Brooding, Feeding, and Raising Our Poultry
Always sanitize your brooding area using a chick-safe disinfectant/sanitizer, properly before placing new chicks.
*See our biosecurity suggestions for all customers as well as an explanation of what biosecurity means, listed here:
NEVER introduce chicks into a cold brooder, which has not been prewarmed.
DO NOT use ice cold water, instead, fill waterers before placing chicks, so that water is room temperature when placing chicks. Using cold water can chill young chicks.
Feeding and Nutrition Requirements By Category
Broilers (Meat Birds)
Require a 21-22% protein broiler chick starter feed. (Do not feed anything over 22% protein or under 21% protein as your starter feed)
Feed this for the first 4 weeks, if using organic/non-gmo feed, or for the first 2-3 weeks, if using conventional feed, then switch to a broiler grower feed. After 3 to 4 weeks of age, restrict access to feed, for 12 hours each day, to regulate growth rates. If using a "start and grow" feed, such as a Payback or Purina brand fryer ration, or meat bird feed, you may feed this sole ration for entire growout, but remember to restrict access to feed, after 3 weeks of age, for 12 hours each day, to regulate growth rates and avoid over feeding.
Always provide chick sized grit and plenty of fresh water for proper nutrient absorbtion.
Click here for a great article which talks about the proper way to raise Cornish Cross for meat production, written by Aaron Jenks, our General Manager.
Freedom Ranger, Red Ranger Broilers and White Bantam Silkie Broilers:
Require a 21-22% protein mash broiler chick starter feed. Feed this for the first 4 weeks, then switch to a broiler grower feed. It is not necessary to restrict feed. We recommend keeping feed available to the chicks 24/7.
Require a specific layer chick starter. Most layer starter feeds contain 18-20% protein, feed this layer starter feed, until 18-20 weeks of age, or the first egg, whichever comes first. Egg layer starter feeds are formulated to give chicks what they need to prepare their bodies for egg production. Provide chick sized grit and plenty of fresh water.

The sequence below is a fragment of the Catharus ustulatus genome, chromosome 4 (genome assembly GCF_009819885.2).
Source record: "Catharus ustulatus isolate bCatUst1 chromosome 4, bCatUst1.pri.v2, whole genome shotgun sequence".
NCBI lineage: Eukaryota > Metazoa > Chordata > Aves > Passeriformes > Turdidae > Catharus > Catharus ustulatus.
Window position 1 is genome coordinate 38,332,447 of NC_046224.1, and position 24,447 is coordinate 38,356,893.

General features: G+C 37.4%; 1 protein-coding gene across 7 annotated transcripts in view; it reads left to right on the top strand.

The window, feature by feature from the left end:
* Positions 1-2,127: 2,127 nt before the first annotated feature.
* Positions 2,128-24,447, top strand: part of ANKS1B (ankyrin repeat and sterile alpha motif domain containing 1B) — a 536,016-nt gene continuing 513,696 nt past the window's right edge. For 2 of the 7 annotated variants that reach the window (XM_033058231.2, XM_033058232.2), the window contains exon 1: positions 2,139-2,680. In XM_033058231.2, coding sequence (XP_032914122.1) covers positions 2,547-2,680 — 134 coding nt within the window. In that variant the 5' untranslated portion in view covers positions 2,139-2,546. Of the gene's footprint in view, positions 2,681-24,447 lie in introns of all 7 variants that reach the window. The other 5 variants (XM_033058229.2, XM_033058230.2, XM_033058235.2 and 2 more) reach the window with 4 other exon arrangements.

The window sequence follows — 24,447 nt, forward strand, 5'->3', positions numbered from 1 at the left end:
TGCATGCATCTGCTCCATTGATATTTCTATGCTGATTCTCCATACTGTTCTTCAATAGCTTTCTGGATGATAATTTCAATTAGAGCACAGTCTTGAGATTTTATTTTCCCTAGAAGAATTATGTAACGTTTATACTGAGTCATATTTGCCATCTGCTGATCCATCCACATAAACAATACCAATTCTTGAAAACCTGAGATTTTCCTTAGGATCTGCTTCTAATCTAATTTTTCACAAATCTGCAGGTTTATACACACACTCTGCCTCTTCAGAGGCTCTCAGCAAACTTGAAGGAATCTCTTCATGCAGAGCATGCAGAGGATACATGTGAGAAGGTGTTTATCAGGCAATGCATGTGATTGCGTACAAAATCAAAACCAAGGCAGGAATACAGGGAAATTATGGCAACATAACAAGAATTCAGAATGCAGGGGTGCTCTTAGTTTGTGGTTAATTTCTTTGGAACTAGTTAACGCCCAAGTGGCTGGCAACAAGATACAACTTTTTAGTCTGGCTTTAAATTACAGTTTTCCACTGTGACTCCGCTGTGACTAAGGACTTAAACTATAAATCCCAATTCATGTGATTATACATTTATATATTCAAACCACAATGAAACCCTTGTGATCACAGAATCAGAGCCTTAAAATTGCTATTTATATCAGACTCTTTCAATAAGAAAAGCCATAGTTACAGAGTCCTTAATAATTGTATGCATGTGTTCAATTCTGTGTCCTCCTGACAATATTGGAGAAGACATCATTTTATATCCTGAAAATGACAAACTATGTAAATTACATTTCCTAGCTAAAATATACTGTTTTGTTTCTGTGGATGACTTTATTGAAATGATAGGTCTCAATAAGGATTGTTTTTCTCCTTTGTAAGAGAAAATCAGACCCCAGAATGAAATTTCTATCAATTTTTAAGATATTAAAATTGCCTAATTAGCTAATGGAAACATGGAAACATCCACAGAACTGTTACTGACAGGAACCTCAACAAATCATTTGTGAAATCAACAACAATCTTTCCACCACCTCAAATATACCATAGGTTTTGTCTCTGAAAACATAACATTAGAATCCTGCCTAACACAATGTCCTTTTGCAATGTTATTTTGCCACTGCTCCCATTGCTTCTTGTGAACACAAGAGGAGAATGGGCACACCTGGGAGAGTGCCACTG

Once you receive the first eggs, you may switch to a layer pellet ration. With some feed configurations, if the label says to do so, a prelay or developer feed may be used in place of the layer starter feed, after 8 weeks of age, up to the point of lay. It is always recommend to switch to a layer pellet once the birds are in production. NEVER use a broiler or meat bird feed in place of a layer feed, they are formulated differently. We do not recommend using an "all flock" or "all purpose" type poultry feed in place of a layer ration, they are formulated differently, and are not intended for use with high production layer breeds, such as the breeds which we offer.
Typically, egg layer breeds will not lay well, or at all, if fed a meat bird feed.
*Always provide plenty of fresh water, oyster shell, and hen sized grit for your laying hens.
When ready to molt your mature birds, feed a 20% broiler feed and if using lighting, decrease lighting to below 10 hours per day. Note: this will cause your flock to stop laying entirely. We recommend allowing your flock to molt once every year to a year and a half. Allow your flock to molt for 3 to 4 weeks, then place them back on their layer feed diet, and bump your lighting back up above 12-14 hours of light per day, within 2-3 weeks, your birds should be back in production and laying again!
Require a 26% or higher, protein mash or crumble starter feed. 28% protein is optimum. DO NOT attempt to start our turkeys on a broiler starter feed (23% protein or less), as the risk of tendon and ligament damage, and a condition called "Spraddle Leg" increases.
Feed the turkey starter feed for the first 8 weeks, then switch to a turkey grower feed, with a crude protein level of 22%. Feed this until the poults are 14 weeks old, then move to a 16% protein turkey finisher feed to maintain weight until processing, and to obtain best results.
Ducks intended for general purposes or egg production should follow this schedule:
Always give ducklings access to water for at least an hour before feeding. We recommend always using a chick starter with 20% + protein for the first 10 weeks, switching to a 15% grower weeks 10-18, and a 16% layer after 18 weeks.
Ducks intendented for meat production should follow this schedule:
Always give ducklings access to water for at least an hour before feeding. We recommend using a chick starter with 20% + protein for the entire growout period, usually 7-7.5 weeks for Hybrid Jumbo Pekins, and 12-14 weeks for Khaki Campbells.
Click HERE to view our feed estimation chart for broilers, egg layer, or turkeys
BROODING DO's AND DONT'S
Brooding Do's and Don’t's
Do Not ☹